I get it. This cartoon has caused anger. It’s especially galling to supporters of Prime Minister Justin Trudeau. He rode into office with overwhelming support, on a feminist mandate, to improve Ottawa’s relations with indigenous peoples, and to bring about greater government openness and transparency (and as a bonus, his boxing prowess, capitalized by his supporters, is in full ridiculous view.) The cartoon exposes perceived breaches on all those fronts. His brand is under attack and the mounting doubts and speculation because of it could send the Liberal Party’s House of Commons seat count downward after the coming Federal election. While many obviously understand this message, others are lashing out giving their own misunderstood definitions of what satire is:
…And just attacking the editorial cartoonist:
Which is fine. I, like all other editorial cartoonists, have been called everything from all sides of the political spectrum.
Sure, some people might think that they appreciate satire, it only works for them if the satire isn’t exposing the folly of their political heroes. What is worrying is the growing trend by readers to spread false accusations, to report or clamp down on satire, whenever they feel offended by an editorial cartoon. This is particularly true of the toxicity that spreads on a platform like Twitter.
This one takes the absolute cake for wrangling in the RCMP, as if Canada were some police state, while making a mockery of actual hate and violence promotion.
Long gone are the #JeSuisCharlie hashtags when people added their supposed support for satire with fingers clicking the mouses, but not actually understanding what satire actually is. Despite the articles, the panel discussions, the in-depth primers on the long history of the craft and the importance of freedom of expression, the actual term “freedom of expression” is being used in a pejorative way on university campuses, and elsewhere, worldwide.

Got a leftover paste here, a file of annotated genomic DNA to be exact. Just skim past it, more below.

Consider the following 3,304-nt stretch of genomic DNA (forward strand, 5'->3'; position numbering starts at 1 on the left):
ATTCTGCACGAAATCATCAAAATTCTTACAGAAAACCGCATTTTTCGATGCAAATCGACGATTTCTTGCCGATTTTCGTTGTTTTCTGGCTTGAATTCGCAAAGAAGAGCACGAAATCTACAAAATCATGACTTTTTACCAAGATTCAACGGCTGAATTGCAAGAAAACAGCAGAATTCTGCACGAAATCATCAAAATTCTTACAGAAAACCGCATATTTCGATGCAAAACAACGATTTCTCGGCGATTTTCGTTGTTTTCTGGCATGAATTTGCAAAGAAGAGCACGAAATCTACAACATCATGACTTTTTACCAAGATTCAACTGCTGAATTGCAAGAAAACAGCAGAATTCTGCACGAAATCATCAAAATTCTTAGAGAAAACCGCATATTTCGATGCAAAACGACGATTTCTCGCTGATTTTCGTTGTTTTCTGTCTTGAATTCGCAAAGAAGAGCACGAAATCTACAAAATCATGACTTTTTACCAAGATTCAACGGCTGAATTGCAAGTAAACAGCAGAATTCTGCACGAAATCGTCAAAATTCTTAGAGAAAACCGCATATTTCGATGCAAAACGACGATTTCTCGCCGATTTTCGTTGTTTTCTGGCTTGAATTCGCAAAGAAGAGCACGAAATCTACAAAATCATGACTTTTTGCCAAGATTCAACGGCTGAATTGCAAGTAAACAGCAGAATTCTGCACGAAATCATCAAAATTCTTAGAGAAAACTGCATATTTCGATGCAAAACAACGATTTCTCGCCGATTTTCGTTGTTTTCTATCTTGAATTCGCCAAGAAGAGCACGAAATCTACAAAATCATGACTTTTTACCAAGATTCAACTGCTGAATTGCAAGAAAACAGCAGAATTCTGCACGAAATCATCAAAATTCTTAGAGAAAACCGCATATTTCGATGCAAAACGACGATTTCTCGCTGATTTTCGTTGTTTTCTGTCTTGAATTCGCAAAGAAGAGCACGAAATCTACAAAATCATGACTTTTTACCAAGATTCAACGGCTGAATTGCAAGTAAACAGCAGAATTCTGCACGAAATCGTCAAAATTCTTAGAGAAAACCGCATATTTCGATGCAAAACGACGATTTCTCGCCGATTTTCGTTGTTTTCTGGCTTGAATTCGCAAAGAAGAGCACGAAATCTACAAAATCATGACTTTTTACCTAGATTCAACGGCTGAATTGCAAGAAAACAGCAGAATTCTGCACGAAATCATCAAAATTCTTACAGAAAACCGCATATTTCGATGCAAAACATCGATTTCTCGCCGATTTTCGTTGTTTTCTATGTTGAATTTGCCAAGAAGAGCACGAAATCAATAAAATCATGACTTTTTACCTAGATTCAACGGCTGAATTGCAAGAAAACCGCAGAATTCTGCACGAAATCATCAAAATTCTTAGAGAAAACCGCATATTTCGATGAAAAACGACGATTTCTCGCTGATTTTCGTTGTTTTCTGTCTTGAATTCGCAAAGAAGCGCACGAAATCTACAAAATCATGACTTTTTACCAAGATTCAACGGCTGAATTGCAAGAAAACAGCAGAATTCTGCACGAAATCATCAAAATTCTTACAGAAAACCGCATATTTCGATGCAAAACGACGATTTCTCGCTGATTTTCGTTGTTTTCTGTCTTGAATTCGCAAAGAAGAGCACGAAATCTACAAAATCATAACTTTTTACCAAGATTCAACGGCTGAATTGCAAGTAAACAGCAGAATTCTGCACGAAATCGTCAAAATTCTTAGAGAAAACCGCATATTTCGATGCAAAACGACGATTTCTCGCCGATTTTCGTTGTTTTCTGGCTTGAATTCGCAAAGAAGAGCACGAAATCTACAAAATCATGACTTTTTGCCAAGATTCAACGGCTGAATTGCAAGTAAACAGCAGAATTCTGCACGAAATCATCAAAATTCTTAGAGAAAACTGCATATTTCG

The sad reality is, it’s having an effect, made evident by the fact that editorial cartoonist positions at newspapers are in fast decline. It’s not helped when those in journalism, politics, and academia thrash about demonstrating willful ignorance of satire, opting to join a chorus of virtue signallers feigning outrage on unrelated tangents which have nothing to do with the message in the editorial cartoon.
Godwin’s Law was invoked to the writer of that last doozy. Just for the record, at least one account holder was reported for threatening violence and had their account placed on suspension. A stiff 7 day cooling off period ought to give offenders a taste of a world without Twitter, ironically.
Eventually, every political movement comes to an end to be replaced by another. The pendulum swings. Some day Justin Trudeau will be gone and his party will be replaced by another. Politics will always be around, but the trends show that with the demise of print media, satire in the form of editorial cartoons will be watered down to irrelevance, unless the easily offended aren’t resisted.
My colleague Michael de Adder opted to apologize for his cartoon. The above cartoon is cited in this Huffington Post article. The Comments section are overwhelmingly supportive of the points expressed in this cartoon, and those drawn by other editorial cartoonists. An acknowledgement of thanks goes out to the many likes, retweets, and comments in support of the cartoon on Twitter.
Also, as of this afternoon, Gerald Butts, resigned his position as Chief of Staff to the Prime Minister. The plot thickens.